Published: 31 May 2021
Published: 31 May 2021
Gestational diabetes mellitus (GDM) is a condition that affects about 16% of pregnant people in Australia (AIHW 2020).
By definition, GDM is any degree of glucose intolerance following the onset of pregnancy (VIC DoH 2018).
It is usually detected between weeks 24 and 28 of pregnancy and disappears once the baby has been born (Healthdirect 2019).
GDM can be dangerous for both mother and baby if not managed appropriately (NHS 2019).
(The Women’s 2020; Diabetes Australia n.d.)
In most cases, there are no obvious symptoms. However, some people may experience:
(Better Health Channel 2019)
GDM occurs when there are such high levels of glucose in the blood that the body cannot produce enough insulin to absorb it all (Better Health Channel 2019).
This is caused by the placental hormones produced during pregnancy, which make it difficult for the body to use insulin efficiently (a process known as insulin resistance) (Better Health Channel 2019).
As pregnancy places a high demand on the body, some people aren’t able to produce enough insulin to overcome this resistance. The result is that glucose may remain in the blood at higher levels than normal, leading to GDM (Better Health Channel 2019).
Whilst most people with gestational diabetes have normal pregnancies and healthy babies, the risk of certain complications is increased for both mother and baby (NHS 2019).
For example, the foetus may grow larger than normal, causing problems during delivery and increasing the chance of requiring a caesarean birth. The incidence of premature birth, neonatal jaundice or stillbirth may also be higher (NHS 2019).
People can significantly reduce their risk of developing gestational diabetes by managing their weight, keeping active and eating a healthy diet (Better Health Channel 2019).
Wang et al. (2015) suggest that a higher body mass index (BMI) before or during the first trimester of pregnancy and excessive gestational weight gain (GWG) are early markers of gestational diabetes.
High BMI and excessive GWG also increase the likelihood that both the mother and baby will remain overweight for a decade or more after birth, leading to a continuing cycle of excessive GWG, obesity and GDM (Wang et al. 2015).
Kampmann et al. (2015) suggest the need to address an increase in obesity in people of childbearing age, as in recent years, there has been a sharp rise in the incidence of overweight and obese people and a consequent rise in complications during pregnancy and birth.
Not only does GDM put both mother and baby at risk of serious long-term consequences, but it also puts a significant additional strain on the healthcare system.
Less well-known are the risks of developing GDM in warm weather.
Several researchers have noted that more cases occur in the summer months, suggesting that the condition may be seasonal, or that misdiagnosis could be more likely during warm months of the year (Ford 2018).
Vasileiou et al. (2017) also found that during the summer months, average non-fasting blood sugar values were higher compared to those in winter.
One reason for this may be an increase in blood flow in warm weather that diminishes sugar extraction from blood to tissue (Vasileiou et al., as cited in Ford 2018).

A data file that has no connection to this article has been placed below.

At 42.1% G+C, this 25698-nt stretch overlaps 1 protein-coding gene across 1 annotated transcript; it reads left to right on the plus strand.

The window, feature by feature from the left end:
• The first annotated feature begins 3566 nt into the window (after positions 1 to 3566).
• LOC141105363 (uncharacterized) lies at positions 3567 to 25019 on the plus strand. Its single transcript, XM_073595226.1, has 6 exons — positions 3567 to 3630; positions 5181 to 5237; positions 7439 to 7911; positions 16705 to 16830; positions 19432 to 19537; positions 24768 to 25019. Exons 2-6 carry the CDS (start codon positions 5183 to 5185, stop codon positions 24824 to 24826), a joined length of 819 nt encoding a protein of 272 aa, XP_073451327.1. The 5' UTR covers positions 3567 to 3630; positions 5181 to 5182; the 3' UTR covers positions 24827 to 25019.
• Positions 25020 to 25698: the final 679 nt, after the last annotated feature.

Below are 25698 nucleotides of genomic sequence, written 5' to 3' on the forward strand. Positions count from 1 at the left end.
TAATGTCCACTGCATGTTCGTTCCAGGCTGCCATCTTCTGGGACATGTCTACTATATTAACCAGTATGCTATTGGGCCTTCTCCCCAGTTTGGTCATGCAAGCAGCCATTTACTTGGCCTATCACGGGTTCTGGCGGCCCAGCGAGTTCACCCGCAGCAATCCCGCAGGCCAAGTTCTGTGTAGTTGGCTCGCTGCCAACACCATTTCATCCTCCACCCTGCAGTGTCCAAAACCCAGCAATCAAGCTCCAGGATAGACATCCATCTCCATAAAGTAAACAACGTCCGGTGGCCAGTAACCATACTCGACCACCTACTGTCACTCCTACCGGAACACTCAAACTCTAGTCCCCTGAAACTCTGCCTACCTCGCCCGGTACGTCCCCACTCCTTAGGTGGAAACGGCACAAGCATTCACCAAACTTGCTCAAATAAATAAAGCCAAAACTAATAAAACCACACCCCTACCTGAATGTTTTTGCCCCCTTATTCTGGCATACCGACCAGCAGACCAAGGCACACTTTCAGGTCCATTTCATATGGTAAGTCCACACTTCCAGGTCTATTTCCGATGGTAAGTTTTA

Similar studies exploring the link between warmer weather and GDM found that glucose levels tended to increase when it was hotter and that the summer months were linked to a 51% increase in the diagnosis of gestational diabetes (Nursing Times 2016).
Clearly, there is a need to develop better screening programs to ensure that pregnant people are properly diagnosed and only receive treatment when their blood sugar levels can pose a danger to themselves and their baby. The aim is to avoid any unnecessary treatment and distress during pregnancy (Vasileiou 2017).
Post-delivery, both the mother and baby are at increased risk of developing type 2 diabetes later in life, with studies suggesting that mothers who have had GDM have a 50% chance of developing type 2 diabetes in the future (Healthdirect 2019).
Other potential complications include the development of hypertension and ischemic heart disease at a relatively young age compared to people without a previous diagnosis of GDM (Daly et al. 2018).
Routine screening for GDM is recommended for all patients between the 26th and 28th week of pregnancy. This screening test, known as the glucose tolerance test (GTT), involves fasting for 8 to 12 hours, then taking three blood tests in three hours. The patient must consume a sugary liquid after the first test, then take the second test one hour later and the third test an hour after that. If the GTT finds that blood sugar levels are above what they should be, the patient is diagnosed with GDM (The Women’s 2013, 2020).
Studies suggest that despite the recommended timeframe for GTT, diabetes-related changes to the fetus may have already occurred by that time (Nursing Times 2016).
Whilst no differences were seen as early as 20 weeks gestation, there are calls for screening to start at 24 weeks, with increased monitoring of people with known risk factors from as early as the first trimester.
Daly et al. (2018) suggest that mothers with GDM are not only at greater risk of developing type 2 diabetes in the first year following birth but also for up to 25 years following birth.
Yet, following birth, less than 60% of people receive follow-up screening in the first year and less than 40% by the second year.
Is a change in practice needed?
Kampmann et al. (2015) suggest that it is, recommending that the way forward must also include greater interventions in the form of exercise, weight loss and a healthy diet.
With these additional support measures, there might then be an opportunity to break the circle that contributes to obesity, insulin resistance and type 2 diabetes.